NEW YORK — He loves the nightlife.

But it’s not all boogie.

“When you’re out at night, it helps decrease crime. It attracts tourists to the city. That industry is a multi-billion-dollar industry,” Mayor-elect Eric Adams told NY1 in one-on-one interview.

What You Need To Know

  • Adams hit up three after-parties following his election earlier this month

  • Incoming mayor wants focus not just on those who play after dark, but those who work after dark

  • Amsterdam's former night mayor touts convening stakeholders, options without alcohol

  • Nightlife advocates in NYC seek affordable options and lower commercial rents

As the incoming so-called “nightlife mayor,” Adams is hoping his advocacy of the after-hours scene can turbo-boost the city’s economic recovery post-COVID-19.

And the more people are out, the more jobs are created.

“Each time we spend revenue in a restaurant, we’re making sure that a dishwasher, a cook, a bartender and a waiter is employed,” he said. “Each time we go to a Broadway play, we are helping out all those people who are inside there.”

Adams went out hard on Election Night, toasting his win at a celebrity-laden after-party at Zero Bond and hitting up two more spots.

He was also onstage for the 25th anniversary of “Chicago.” He gave away tickets to the Broadway show during his appearance on CBS’s “The Late Show With Stephen Colbert,” where he talked about being part of New York’s night scene.

“I must test the product. I have to be out,” Adams told host Stephen Colbert.

NY1 spoke exclusively with Adams on a recent late night after a charitable dinner he attended at the Museum of Natural History.

“We’re open,” he said of New York. “The 24/7 city that never sleeps. We have heard the alarm clock, we are up now.”

The city actually already has a “night mayor”: senior executive director of the Office of Nightlife Ariel Palitz.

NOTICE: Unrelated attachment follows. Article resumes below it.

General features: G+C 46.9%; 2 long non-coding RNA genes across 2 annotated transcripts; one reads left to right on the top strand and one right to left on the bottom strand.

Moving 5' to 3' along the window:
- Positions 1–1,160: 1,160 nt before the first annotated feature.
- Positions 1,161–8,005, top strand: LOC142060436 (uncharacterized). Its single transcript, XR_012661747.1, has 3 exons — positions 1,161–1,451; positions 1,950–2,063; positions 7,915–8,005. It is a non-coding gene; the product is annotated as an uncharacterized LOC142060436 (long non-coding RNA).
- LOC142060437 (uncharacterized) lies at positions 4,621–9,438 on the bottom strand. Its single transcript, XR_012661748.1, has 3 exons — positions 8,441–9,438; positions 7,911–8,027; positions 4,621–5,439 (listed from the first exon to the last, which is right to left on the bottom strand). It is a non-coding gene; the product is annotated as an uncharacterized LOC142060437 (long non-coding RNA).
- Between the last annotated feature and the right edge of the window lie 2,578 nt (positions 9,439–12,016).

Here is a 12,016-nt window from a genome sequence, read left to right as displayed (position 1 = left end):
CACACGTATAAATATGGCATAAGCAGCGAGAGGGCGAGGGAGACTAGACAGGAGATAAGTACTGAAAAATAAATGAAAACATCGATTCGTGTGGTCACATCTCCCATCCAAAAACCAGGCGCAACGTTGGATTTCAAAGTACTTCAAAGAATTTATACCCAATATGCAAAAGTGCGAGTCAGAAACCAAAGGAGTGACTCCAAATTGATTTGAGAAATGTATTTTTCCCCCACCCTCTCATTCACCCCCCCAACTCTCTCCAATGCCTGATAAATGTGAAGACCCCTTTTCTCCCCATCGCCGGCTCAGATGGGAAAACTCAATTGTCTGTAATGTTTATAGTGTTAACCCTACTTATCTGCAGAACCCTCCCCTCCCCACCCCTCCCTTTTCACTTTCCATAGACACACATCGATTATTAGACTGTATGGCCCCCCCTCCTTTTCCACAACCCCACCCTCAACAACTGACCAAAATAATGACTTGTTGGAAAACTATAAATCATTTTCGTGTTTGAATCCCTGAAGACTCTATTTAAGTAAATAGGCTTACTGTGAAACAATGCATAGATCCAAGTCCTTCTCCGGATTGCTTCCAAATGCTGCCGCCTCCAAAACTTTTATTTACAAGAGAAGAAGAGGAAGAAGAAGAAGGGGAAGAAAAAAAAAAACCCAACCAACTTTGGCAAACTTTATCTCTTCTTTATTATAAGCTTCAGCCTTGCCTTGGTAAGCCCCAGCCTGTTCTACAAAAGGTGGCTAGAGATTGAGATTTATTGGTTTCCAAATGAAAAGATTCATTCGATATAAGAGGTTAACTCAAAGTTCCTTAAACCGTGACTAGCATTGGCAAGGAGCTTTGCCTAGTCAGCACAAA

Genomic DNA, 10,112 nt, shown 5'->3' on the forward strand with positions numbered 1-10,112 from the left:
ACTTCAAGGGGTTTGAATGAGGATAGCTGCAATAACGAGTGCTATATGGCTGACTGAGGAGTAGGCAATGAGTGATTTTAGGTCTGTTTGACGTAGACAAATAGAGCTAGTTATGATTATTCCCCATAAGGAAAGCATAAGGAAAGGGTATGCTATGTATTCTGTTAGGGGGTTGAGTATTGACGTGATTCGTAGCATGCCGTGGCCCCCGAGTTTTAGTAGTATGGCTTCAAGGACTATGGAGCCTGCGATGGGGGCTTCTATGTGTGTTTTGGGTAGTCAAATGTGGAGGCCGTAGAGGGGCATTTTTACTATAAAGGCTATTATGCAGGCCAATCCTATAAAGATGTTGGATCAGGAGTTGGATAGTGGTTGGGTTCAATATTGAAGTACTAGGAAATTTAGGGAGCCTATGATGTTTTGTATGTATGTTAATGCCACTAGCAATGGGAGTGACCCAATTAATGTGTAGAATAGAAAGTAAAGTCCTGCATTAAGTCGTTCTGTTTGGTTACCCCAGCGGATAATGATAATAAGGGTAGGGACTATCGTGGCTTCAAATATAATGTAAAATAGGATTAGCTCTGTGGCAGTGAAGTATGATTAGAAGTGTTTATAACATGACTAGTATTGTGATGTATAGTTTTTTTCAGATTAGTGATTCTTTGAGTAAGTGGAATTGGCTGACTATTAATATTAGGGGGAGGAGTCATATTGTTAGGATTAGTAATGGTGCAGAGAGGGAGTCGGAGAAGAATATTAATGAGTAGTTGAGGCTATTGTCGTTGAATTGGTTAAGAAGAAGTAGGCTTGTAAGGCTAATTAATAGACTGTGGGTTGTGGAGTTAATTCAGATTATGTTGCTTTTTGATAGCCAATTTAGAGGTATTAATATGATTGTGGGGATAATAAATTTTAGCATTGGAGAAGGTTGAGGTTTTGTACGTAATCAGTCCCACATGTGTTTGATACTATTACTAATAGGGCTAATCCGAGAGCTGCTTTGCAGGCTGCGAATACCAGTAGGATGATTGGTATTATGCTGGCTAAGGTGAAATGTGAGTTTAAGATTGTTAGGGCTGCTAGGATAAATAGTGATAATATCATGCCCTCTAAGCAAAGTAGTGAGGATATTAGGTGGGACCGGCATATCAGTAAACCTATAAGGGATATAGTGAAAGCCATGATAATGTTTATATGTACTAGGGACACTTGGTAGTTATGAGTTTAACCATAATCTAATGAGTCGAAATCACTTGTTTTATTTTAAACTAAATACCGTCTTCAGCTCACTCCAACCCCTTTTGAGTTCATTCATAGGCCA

The person who once held the role in Amsterdam, Mirik Milan, was the first night mayor globally. He coordinated efforts that drove down crime and brought in revenue. They included 24/7 venues. Key is having options beyond drinking.

Milan told NY1, “When they’re coming for a program, they’re coming for specific content and the reason they go out is not just in relation to alcohol. Then you will have less issues and less problems for city residents.”

Olympia Kazi, vice chair of the city’s Nightlife Advisory Board, says offerings must focus on equity and access, with evening library hours as one example.

“This city needs to have 24/7 affordable opportunities, both for people to go to and for artists to be able to work there — paid properly,” Kazi emphasized to NY1.

For Adams, being visible at night does mean acknowledging those working while most are sleeping.

“We’re going to stop and see some of the overnight employee,” he said. "We’re going to visit some transit people."

As for where he lays his head at night after being out and about for most of it? Adams chuckled at the question.

“I’m going to be in Bed-Stuy, or I may stop by Borough Hall and just put my feet up, because I’m going to start my day early tomorrow,” he said. “I’m just as flexible as the city. I’ll be in New York.”


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